In places like Afghanistan and Saudi Arabia, it may be illegal to travel outside the house alone without a male escort, especially in rural areas. While this might seem patronizing (not to mention annoying)—it’s not something to be taken lightly. If you’re new to the area, or a foreigner, it’s an important precaution for your safety, and, in many places, it’s a national law.
If you’re living in an expat area, gauge the situation—talk to locals and see what they recommend. However, in a conflict zone, especially if you’re not familiar with the area, don’t try to be brave or unconventional. Women have gotten their hands chopped off for much less.
Take a Seat
In some cultures, women usually eat, sit, and socialize separately from the men. But as an outsider and guest, you may be offered a seat at the men’s table . This may happen out of curiosity, respect, or simply because your hosts want to get a closer look. But consider carefully whether to accept the invitation. Will this affect the way you are perceived in the community? Will it impact any goals you may have for your time abroad ? Or is now a good moment to serve as a cross-cultural ambassador? The other women may find this fascinating, or they may find it taboo. A good rule of thumb is to ask your hosts what they think would be acceptable, then decide.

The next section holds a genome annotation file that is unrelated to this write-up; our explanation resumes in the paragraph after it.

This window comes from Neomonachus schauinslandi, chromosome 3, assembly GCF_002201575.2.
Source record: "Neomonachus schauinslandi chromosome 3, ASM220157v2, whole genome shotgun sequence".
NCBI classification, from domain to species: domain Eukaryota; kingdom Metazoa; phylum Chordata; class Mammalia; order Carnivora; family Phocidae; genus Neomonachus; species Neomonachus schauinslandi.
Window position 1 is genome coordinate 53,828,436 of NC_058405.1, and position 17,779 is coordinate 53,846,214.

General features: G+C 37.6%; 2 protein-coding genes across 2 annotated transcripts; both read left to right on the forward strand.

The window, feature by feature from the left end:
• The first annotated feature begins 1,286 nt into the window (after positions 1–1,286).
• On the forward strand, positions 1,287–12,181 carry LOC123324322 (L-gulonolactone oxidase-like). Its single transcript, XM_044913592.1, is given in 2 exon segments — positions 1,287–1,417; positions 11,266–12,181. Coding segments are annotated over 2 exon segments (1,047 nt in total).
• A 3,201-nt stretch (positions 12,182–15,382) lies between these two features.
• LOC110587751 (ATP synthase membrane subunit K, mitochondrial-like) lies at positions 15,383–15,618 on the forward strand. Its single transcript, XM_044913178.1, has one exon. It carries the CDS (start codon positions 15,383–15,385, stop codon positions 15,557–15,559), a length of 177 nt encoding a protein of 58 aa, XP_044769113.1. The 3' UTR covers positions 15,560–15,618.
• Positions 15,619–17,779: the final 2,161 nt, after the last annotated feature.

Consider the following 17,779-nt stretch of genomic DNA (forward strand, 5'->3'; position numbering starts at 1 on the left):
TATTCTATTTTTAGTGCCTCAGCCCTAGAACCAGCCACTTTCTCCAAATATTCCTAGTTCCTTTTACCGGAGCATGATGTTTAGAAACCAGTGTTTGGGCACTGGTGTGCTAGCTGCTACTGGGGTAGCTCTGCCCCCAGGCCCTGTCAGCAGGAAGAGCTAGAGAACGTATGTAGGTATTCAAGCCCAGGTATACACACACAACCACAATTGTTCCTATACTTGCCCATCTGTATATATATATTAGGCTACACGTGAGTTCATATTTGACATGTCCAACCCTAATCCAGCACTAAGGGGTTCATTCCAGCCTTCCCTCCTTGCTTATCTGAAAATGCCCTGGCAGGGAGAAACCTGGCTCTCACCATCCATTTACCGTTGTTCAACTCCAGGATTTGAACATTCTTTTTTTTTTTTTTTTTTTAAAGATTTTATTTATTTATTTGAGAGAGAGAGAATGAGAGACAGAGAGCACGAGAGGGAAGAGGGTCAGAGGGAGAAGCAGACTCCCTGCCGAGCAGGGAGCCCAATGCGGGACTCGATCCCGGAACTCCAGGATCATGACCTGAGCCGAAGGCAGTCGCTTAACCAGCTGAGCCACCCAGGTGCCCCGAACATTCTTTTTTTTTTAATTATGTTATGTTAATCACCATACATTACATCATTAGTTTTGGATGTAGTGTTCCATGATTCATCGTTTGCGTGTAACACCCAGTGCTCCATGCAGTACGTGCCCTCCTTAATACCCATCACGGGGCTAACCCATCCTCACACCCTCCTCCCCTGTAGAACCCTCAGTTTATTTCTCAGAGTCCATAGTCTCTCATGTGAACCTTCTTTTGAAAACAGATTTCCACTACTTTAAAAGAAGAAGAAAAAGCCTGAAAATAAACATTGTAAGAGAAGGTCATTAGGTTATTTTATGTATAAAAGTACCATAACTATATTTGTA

To Serve or Not to Serve
In West Africa, if you are a host daughter, you will likely be asked to serve your uncles and other men in the family tea, or even dinner. The men in your host family may find this amusing—and you’ll likely find it infuriating. This is a tough situation to navigate, and can lead to resentment and confrontation. So, before arriving, consider what you’re comfortable with. Be clear with your hosts about the roles you are willing to perform in the house beforehand, and stick to them.
It’s important, though, to pick and choose your battles. Once you understand the unique cultural context of a situation, you may find yourself willing—or even wanting—to participate out of deference for your hosts and their customs. But remember: You always have a choice. If you’re still uncomfortable with a particular custom, think about what it is that gives you pause, and then talk about it over with the locals. It’s okay to occasionally sit out and not participate in a tradition, but what’s most important is that both you and your hosts feel mutually respected (and that you stay safe).
Have you ever participated in a tradition that at first you weren’t sure you were comfortable with? What changed your mind?
Photo courtesy of ~Mers .
Natalie Jesionka has researched and reported on human rights issues around the world. She lectures on human trafficking, gender and conflict, and human rights at Rutgers University. When she is not teaching, she is traveling and offering tips on how students and professionals can get the most out of their experiences abroad. She also encourages global exploration through her work as Editor of Shatter the Looking Glass, an ethical travel magazine. Natalie is a Paul and Daisy Soros Fellow and served as a 2010 Fulbright Scholar in Thailand.More from this Author